We are grateful to N. Arkani--Hamed for helpful discussions.
M.A.L. thanks R. Rattazzi for helpful discussions, and also
the theory groups at CERN and at LBNL for hospitality during
the course of this work.
J.T. thanks the Aspen Center for Physics, where part of this work
was completed.
M.A.L. was supported by a Sloan Foundation fellowship.
J.T. was supported by the National Science Foundation under grant
PHY-95-14797 and also also partially supported by
the Department of Energy under contract DE-AC03-76SF00098.
% ----------------------------------------------------------------------------
\appendix{Appendix: More Supersymmetry Breaking by S-confinement}
% ----------------------------------------------------------------------------
In this Appendix, we analyze some additional models related to those
in the main text.
The models have gauge and flavor symmetry group
\beq
G = \Sp{2N} \times SU(5) \times
[ \SU{2N - 1} \times \U1 \times \U1_R ],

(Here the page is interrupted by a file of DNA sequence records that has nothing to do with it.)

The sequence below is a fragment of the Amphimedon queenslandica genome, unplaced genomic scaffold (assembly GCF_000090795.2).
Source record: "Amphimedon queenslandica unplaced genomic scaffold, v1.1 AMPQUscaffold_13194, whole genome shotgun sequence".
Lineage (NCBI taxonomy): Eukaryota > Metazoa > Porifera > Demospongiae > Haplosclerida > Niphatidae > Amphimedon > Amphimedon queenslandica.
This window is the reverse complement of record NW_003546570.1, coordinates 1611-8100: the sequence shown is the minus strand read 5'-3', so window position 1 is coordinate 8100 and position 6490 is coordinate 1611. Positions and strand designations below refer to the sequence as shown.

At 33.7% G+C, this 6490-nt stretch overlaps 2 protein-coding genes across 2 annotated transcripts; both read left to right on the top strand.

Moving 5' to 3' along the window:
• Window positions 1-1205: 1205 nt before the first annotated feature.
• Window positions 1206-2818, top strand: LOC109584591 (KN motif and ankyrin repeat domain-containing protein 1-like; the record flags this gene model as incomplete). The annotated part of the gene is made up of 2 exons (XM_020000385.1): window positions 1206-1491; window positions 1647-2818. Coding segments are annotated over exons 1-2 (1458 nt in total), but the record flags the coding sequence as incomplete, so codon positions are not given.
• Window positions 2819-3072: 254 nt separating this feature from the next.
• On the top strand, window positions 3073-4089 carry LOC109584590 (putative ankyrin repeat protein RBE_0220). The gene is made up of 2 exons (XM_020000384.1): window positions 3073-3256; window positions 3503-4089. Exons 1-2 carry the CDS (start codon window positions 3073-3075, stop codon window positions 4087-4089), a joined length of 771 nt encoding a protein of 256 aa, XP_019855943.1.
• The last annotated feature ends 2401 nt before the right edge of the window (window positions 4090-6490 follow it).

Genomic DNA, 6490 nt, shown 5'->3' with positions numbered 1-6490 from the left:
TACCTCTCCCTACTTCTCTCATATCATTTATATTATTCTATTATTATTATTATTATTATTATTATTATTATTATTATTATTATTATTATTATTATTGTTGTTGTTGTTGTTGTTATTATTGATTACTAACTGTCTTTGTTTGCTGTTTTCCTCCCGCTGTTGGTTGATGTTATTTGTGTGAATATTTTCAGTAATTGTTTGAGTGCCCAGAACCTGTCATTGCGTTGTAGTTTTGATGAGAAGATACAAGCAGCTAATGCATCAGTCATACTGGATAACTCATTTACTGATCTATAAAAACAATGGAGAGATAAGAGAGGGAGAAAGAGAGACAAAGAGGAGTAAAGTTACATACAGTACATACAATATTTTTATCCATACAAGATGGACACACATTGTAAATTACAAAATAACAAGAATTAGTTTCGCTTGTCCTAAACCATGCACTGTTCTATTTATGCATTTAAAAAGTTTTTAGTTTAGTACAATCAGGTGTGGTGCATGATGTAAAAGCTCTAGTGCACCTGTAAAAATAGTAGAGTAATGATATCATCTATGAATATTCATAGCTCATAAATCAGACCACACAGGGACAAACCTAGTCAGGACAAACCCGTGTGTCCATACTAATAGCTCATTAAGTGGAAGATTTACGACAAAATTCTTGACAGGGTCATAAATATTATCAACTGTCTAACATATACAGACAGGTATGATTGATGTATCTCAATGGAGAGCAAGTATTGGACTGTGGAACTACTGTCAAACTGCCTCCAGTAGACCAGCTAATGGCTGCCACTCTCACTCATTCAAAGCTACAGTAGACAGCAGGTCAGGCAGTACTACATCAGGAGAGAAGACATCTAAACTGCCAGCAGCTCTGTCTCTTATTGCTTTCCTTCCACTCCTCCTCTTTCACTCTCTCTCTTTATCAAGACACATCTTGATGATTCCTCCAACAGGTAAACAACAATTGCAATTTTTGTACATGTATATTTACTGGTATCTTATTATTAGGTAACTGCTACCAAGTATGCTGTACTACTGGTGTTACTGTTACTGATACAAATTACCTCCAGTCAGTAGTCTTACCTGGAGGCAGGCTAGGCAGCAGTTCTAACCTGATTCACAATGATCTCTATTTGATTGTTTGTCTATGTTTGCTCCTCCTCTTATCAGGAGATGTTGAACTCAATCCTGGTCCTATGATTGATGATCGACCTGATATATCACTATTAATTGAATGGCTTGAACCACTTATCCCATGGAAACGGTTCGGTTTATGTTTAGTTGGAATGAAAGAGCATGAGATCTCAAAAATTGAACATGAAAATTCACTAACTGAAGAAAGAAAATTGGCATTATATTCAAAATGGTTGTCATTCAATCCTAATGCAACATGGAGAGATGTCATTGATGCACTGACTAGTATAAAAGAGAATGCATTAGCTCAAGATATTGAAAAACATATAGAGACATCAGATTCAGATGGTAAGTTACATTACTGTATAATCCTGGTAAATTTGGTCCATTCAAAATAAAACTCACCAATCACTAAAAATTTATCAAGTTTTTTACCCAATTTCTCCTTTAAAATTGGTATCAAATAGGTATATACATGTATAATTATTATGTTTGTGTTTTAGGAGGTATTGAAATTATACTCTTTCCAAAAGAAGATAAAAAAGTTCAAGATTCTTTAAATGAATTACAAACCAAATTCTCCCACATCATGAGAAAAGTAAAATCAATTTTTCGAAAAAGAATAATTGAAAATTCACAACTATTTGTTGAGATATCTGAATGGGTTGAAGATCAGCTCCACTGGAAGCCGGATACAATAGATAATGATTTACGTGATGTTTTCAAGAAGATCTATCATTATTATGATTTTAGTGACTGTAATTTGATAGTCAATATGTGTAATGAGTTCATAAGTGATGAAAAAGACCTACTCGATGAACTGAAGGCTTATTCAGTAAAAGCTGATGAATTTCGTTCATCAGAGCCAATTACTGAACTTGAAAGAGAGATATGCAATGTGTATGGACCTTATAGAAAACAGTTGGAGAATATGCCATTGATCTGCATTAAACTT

\eeq
where the global symmetries are written in brackets.
The matter content is
\beq\bal
Q &\sim (\Yfund, \Yfund) \times (\Yone; 1, 1),
\\
L &\sim (\Yfund, \Yone)
\times (\Yfund; -\sfrac{5}{2N - 1}, -\sfrac{3}{2N - 1}),
\\
\bar{U} &\sim (\Yone, \bar{\Yfund}) \times
(\bar{\Yfund}; -\sfrac{2N - 6}{2N - 1}, \sfrac{2N + 2}{2N - 1}),
\\
\bar{D} &\sim (\Yone, \bar{\Yfund}) \times (\Yone; -6, -12),
\eal\eeq
and there is a tree-level superpotential
\beq
W = \la Q L \bar{U}.
\eeq
For $N = 3$, this is one of the models discussed in the main body of
the text.
The models have been constructed so that the $\Sp{2N}$ factor
has s-confining dynamics.
This can be used to analyze the model for $\La_{\rm Sp} \gg \La_5$,
in a region of moduli space where all \vevs are small compared
to $\La_{\rm Sp}$.
In this regime, the theory has a confined description in terms of
composite chiral superfields.
The effective symmetry group is
\beq
G_{\rm eff} = \SU{5} \times [\SU{2N - 1} \times \U1 \times \U1_R],